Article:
press. A robotic system was developed based upon specific broad-band connections. After extensive testing and evaluation of the results obtained by using the
system in comparison with microscopic evaluation of frozen sections, it was installed between two small hospitals located at distances about 400 km from the
Department of Pathology at Tromsö University. More than 150 frozen sections
were performed by this system, which was used until mid-1995, and there was no
unusual error rate observed by the team led by Dr. T. Eide and Dr. I. Nordrum. At
the same time, a Swiss group led by Dr. M. Oberholzer installed a comparable
system at the Department of Pathology, University of Basle, to perform telepathology-based frozen section services for two small hospitals located in the
Swiss Alps (Engadine). In contrast to the Norwegian system, it used ISDN connections. Transmission times were extended in comparison to the Norwegian system; the error rate was small and demonstrated no significant difference to conventional frozen section services. Whereas in Norway the first attempts at robotic
control of the microscope were performed using a so-called super mouse, the
Swiss attempts were directed at simulating control of the microscope at the monitors, an approach which has been followed by systems developed later.
At the same time, a different team grouped around Dr. K. Kayser in Heidelberg
set up a different goal of telepathology: distant expert consultation. The first at-
tempts were undertaken in 1988, and included histological slide evaluation of
experimental material between three different institutions located in Darmstadt,
Hannover and Gießen. Immediate trials followed between the Institutes of Pathology at the Baumgärtner Höhe Hospital, Vienna (Dr. M. Drlizek), at the
Thoraxklinik, Heidelberg (Dr. K. Kayser), and at the Institute of Pathology,
Klinikum Heckeshorn, Berlin (Dr. W. Rahn). These highly specialized departments of pathology had the need for expert consultation in the diagnoses of
difficult pulmonary diseases. The system used normal analog lines with no robotic control of the partner’s microscope, transmitting still images only. Consultations were performed regularly, three times per week. In addition, a study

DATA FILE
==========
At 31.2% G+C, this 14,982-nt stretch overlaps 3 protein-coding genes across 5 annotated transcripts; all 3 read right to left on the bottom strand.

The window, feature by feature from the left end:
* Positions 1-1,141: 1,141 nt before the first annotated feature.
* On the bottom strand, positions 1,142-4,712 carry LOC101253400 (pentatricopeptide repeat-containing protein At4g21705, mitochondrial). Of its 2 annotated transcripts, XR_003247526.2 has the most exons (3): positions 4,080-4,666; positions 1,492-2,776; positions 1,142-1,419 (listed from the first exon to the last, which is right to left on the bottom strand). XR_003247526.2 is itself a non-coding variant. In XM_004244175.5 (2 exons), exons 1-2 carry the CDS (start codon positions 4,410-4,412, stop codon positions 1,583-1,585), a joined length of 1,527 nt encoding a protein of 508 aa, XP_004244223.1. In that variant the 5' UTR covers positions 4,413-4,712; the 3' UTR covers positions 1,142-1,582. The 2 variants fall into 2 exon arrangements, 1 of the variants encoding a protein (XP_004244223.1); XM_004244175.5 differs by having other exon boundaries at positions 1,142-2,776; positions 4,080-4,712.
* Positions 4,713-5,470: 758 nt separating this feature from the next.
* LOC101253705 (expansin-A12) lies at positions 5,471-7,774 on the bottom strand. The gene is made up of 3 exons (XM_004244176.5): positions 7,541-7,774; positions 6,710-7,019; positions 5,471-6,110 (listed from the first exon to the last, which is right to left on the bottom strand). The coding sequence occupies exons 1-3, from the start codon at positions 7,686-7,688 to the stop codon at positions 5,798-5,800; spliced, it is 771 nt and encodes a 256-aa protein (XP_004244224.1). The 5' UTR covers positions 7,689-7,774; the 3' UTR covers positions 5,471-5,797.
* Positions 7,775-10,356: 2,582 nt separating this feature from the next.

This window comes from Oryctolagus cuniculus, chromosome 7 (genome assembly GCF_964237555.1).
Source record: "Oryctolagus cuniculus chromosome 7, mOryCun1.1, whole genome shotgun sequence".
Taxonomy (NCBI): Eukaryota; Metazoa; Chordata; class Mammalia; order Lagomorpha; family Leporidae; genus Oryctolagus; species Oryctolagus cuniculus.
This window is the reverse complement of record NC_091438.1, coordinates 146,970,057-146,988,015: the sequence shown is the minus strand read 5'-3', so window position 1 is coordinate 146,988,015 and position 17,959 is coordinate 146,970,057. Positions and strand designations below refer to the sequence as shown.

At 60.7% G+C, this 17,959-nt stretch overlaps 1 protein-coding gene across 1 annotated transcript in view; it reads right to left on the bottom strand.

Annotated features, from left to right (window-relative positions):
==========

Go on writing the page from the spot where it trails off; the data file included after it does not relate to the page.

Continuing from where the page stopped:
on the diagnostic accuracy of the four major cell types of bronchial carcinomas was performed. Approximately 90% of all 600 cases analyzed could be classified in complete concordance. The first reported board session by the use of
this technology revealed a practical and efficient application of this telecommunication tool.
The first international conference dedicated to telepathology was held in
Heidelberg under the auspices of the European Committee on Telepathology
(founded in Basle in 1989) in June 1992, called the First European Conference on
Telepathology. This was the start of a series of biannual symposia on telepathology which still continues. Also, in May of 1992, the first International Conference on Telemedicine took place in Tromsö. After these symposia in 1992, the
theme of telepathology was incorporated into most national and international
conferences on pathology.
The earliest steps in telepathology were performed by use of specific hardware and software with point-to-point connections. The use of the Internet started
in 1997. Originally designed for image storage and asynchronous expert
consultations, telepathology programs specifically designed for remote control
of a microscope are now available. Interactive telepathology via the Internet is
now possible, and the results are promising. The teams of Dr. C. Beltrami (Udine),
Dr. J. Szymas (Poznan), and Dr. K. Kayser (Heidelberg) have reported reliable
results of telepathology consultations via the Internet.